CAMBRIDGE, MASS. (July 26, 2 p.m. ET) — Researchers at the Massachusetts Institute of Technology and the University of Potsdam in Germany are working on making a “sensing skin” out of a thermoplastic elastomer to detect cracks in concrete structures.
The prototype skin is made of stretchy TPE mixed with titanium dioxide. Patches of the skin are painted with black carbon to measure changes in the electrical charge of the skin.
“The sensing skin has the remarkable advantage of being able to both sense a change in the general performance of the structure and also know the damage location at a pre-defined level of precision,” says researcher Simon Laflamme. “Such automation in the health-monitoring process could result in great cost savings and more sustainable infrastructures.”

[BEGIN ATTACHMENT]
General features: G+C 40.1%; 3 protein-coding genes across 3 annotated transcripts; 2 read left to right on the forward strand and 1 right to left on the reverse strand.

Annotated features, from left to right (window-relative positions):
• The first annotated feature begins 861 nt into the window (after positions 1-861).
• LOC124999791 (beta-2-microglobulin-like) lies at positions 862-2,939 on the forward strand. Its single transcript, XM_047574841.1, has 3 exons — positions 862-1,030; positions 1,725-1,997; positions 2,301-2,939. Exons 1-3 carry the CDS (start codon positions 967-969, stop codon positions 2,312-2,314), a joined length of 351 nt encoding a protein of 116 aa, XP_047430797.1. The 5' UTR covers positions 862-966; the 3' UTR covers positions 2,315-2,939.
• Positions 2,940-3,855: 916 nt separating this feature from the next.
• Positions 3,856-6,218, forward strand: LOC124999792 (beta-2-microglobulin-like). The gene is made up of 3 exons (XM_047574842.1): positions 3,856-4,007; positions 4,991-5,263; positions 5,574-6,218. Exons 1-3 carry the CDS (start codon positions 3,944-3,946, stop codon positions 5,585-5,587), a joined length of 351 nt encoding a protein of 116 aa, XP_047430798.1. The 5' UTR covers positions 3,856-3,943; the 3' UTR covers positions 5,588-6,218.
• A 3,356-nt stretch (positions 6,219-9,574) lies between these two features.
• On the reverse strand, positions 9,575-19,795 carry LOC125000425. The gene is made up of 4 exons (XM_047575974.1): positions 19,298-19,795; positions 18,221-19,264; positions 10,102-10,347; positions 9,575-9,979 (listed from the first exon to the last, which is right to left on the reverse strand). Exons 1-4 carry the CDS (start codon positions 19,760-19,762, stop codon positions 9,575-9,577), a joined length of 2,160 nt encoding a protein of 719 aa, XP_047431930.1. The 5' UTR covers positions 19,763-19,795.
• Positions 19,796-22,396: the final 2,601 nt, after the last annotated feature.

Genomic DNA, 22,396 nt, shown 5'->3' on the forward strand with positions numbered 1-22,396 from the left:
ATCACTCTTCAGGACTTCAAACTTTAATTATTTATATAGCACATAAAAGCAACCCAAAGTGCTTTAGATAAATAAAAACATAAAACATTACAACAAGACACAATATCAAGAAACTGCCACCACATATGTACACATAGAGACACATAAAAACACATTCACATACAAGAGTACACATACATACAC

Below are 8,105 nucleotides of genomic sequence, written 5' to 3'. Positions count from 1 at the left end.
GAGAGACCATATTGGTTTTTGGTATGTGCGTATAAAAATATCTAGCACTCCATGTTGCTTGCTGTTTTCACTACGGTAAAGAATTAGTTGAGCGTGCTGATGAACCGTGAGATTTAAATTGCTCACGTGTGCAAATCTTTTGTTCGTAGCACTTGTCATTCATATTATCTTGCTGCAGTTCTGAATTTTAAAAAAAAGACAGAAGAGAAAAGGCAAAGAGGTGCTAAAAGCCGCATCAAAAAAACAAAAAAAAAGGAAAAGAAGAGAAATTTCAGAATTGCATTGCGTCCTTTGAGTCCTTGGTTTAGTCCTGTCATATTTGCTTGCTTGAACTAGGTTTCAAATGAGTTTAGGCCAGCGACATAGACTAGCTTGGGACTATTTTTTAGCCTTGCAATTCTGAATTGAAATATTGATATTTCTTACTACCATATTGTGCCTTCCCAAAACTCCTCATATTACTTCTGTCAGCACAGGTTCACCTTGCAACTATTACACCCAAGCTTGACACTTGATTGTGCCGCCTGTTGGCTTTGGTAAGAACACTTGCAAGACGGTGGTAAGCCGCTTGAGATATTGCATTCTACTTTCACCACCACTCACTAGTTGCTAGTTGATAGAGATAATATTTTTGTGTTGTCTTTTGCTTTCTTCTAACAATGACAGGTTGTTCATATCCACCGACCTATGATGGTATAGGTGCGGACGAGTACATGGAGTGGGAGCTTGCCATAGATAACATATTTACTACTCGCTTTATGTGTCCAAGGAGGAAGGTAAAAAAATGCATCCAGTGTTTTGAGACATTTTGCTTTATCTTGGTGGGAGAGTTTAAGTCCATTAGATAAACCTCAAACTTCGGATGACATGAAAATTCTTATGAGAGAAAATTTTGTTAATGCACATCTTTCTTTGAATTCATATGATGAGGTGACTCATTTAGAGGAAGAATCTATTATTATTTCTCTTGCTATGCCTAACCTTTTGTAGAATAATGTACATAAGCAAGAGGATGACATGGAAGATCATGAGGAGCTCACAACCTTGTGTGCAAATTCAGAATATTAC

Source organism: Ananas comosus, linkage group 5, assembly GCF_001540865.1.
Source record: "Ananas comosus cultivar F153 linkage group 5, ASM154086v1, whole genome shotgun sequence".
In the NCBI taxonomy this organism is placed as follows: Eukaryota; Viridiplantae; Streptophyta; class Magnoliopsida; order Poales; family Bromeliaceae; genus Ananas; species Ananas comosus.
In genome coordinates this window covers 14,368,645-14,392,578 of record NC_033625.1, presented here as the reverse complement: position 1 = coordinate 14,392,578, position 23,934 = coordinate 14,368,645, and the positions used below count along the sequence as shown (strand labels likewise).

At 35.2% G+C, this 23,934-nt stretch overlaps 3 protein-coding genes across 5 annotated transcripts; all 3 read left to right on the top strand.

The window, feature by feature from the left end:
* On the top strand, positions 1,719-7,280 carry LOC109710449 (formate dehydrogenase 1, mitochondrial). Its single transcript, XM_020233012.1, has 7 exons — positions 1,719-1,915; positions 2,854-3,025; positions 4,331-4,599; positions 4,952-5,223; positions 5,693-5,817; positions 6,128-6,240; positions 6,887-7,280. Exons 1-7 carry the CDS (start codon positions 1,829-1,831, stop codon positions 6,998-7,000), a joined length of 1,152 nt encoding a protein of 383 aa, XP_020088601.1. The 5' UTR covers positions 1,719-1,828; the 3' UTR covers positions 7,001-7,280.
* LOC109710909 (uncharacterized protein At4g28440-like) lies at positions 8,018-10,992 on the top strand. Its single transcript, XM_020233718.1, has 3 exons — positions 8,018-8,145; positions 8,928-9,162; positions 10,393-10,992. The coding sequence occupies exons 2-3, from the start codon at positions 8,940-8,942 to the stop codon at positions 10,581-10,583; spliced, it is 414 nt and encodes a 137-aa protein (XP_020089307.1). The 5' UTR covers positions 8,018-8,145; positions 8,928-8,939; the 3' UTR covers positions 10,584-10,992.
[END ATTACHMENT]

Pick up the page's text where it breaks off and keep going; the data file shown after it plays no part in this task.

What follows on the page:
The skin is designed to be rolled out in patches across structures such as bridges and dams. The formation of a crack would cause a movement in the concrete in under the patch which would change the capacitance, or stored energy, of the skin. Once a day, a computer system attached to the sensing skin would send a current to measure the capacitance of each patch and detect any difference. Any flaws would therefore be flagged up every 24 hours.
The proposed sensor is superior to conventional fiber-optic versions as two-dimensional readings can be collected from one sensor, says the researchers, adding: “The safety of civil infrastructures would be greatly improved by having detailed real-time information on structural health.”
The work was funded by the German Ministry of Education and Research.